What’s new and exciting in the world of skincare? Innovation is happening all the time, whether in terms of new ingredients to watch out for, or tools that bring clinic-quality treatment straight to your home. But where to start? Below, Vogue speaks to the experts to break down the biggest rising skincare trends.
This year has seen a shift towards making thinking about the skin on our arms and legs more of a priority. “It’s great to see more active ingredients making their way into body care products,” says consultant dermatologist, Dr Anjali Mahto. “For example, body creams that are formulated with retinoids will help address some of the signs of ageing, and I expect we’ll see more using active ingredients, like AHAs, as time goes on.” Whether blemish-busting or brightening, there is a formula for every body concern.
How many of us have suffered a skincare spillage whilst travelling? Luckily, powder formulas (which are designed to be mixed with water) are having a moment, and they’re infinitely easier to transport than their liquid counterparts. “I think we’re going to see many more powder-to-foam and capsule skincare products coming to market,” says facialist Michaella Bolder. “Not only do they offer intelligent skincare ingredients, but many of them are more environmentally friendly too—which is something we should all be more aware of.”
Chanel’s No°1 De Chanel Powder-to-Foam Cleanser and Tatcha’s Rice Polish are great choices for a gentle exfoliation and cleanse.
Menopause-proof your skin
During the perimenopause, skin becomes much drier and collagen begins to deplete, so finding the right skincare that works to hydrate and soothe is key. “When you get into perimenopause, oestrogen—which helps to regulate the sebum levels in your skin—decreases, which is why skin starts to severely dry out,” explains biochemist and cosmetic scientist, Nausheen Qureshi. “A lot of women experience sensitivity because their skin is so dry, or they get red and spotty.”
One trend set to be huge in the skincare world is products geared specifically towards skin conditions at this pivotal life stage—namely, those that employ humectants, emollients and occlusives, like glycerin, hyaluronic acid and ceramides.
What Qureshi and Dr Mahto both point out is that customers reaching this life stage don’t actually need to use formulas marked in the “menopause” category. “It does make it easier for the consumer to understand what to buy, but I need to stress that there are hundreds—if not thousands—of existing products that cater well to those experience menopausal skin symptoms,” says Dr Mahto.
Souped-up home devices
By now, you’re probably more than acquainted with a gua sha and ice globes, so you’ll be pleased to hear that there are some exciting new home devices en route that promise to up the ante on your skincare routine even further. A prime example? The TheraFace Pro, which employs the percussive therapy that made the Theragun a go-to amongst gym-goers, alongside light therapy, microcurrent and cryotherapy technology, to boost your overall skin health.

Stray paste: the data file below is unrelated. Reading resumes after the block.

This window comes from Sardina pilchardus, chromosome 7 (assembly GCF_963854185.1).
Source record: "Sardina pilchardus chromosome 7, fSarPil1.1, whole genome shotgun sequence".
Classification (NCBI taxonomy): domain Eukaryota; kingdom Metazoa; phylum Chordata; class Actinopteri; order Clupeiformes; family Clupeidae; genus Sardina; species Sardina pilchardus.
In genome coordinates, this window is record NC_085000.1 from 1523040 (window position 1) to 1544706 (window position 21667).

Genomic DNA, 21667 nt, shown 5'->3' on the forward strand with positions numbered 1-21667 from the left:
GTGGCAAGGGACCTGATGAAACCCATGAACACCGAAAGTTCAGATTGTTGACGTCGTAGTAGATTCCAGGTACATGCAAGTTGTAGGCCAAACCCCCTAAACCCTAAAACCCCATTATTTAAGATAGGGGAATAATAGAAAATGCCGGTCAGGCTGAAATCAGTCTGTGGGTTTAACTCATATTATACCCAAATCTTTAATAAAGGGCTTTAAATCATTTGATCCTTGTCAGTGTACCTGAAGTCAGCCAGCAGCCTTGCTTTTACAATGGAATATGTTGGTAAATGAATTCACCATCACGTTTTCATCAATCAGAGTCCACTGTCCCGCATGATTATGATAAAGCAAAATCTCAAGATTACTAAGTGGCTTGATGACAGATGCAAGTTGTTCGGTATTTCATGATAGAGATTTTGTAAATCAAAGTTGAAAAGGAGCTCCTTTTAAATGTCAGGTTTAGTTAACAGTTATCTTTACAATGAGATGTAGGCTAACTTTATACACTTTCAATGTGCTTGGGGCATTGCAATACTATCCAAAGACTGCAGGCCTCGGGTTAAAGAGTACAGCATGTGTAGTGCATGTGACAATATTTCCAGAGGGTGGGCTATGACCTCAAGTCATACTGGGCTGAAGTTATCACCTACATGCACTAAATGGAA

“I advocate using LED light at home—it helps with skin healing and support, especially if you have a damaged skin barrier,” says skincare expert Dija Ayodele. “You have to use them consistently—do it every day and you will see results.”
For some time now, the word on everyone’s lips has been tretinoin. A prescription-strength retinoid, it is more concentrated than other forms of vitamin A, such as retinol, and boosts cellular turnover, treats acne and smooths the skin. It’s brilliant if your skin needs it, but Ayodele warns that she has noticed an uptick in visits from patients with compromised skin, after being prescribed it in error online. “Everyone wants to use it! And it’s now easier to obtain online,” she says. “The thing with tretinoin is if you don’t need to be on it, you shouldn’t be on it. I would say it is for people who have pustular, painful acne—and this should be overseen by a dermatologist. Instead, I recommend 90 per cent of my clients use retinaldehyde.”
Look after your lips
Lip balms have had a revamp and now offer so much more than just hydration. Take Bareminerals’ Phyto Retinol Lip Treatment, which employs a plant-based retinol to smooth fine lines and plump. Not to mention, U Beauty’s The Plasma Lip Compound, a volumising formula that reshapes and contours in only four weeks. Impressive stuff.
Get your minerals
You might ingest a cocktail of vitamins every day, but do you apply them topically? Post-pandemic, Qureshi predicts we’ll be paying more attention to how we can supplement our skin from the outside, which is why minerals—including zinc, magnesium, copper and iron—will be big in skincare. “These are ingredients that help skin cells to communicate, which renders the product more effective,” she says. “You’ll find a lot of these minerals in products that contain ingredients from the sea, such as seaweed, because plants like this contain every mineral.”
This story originally appeared on British Vogue.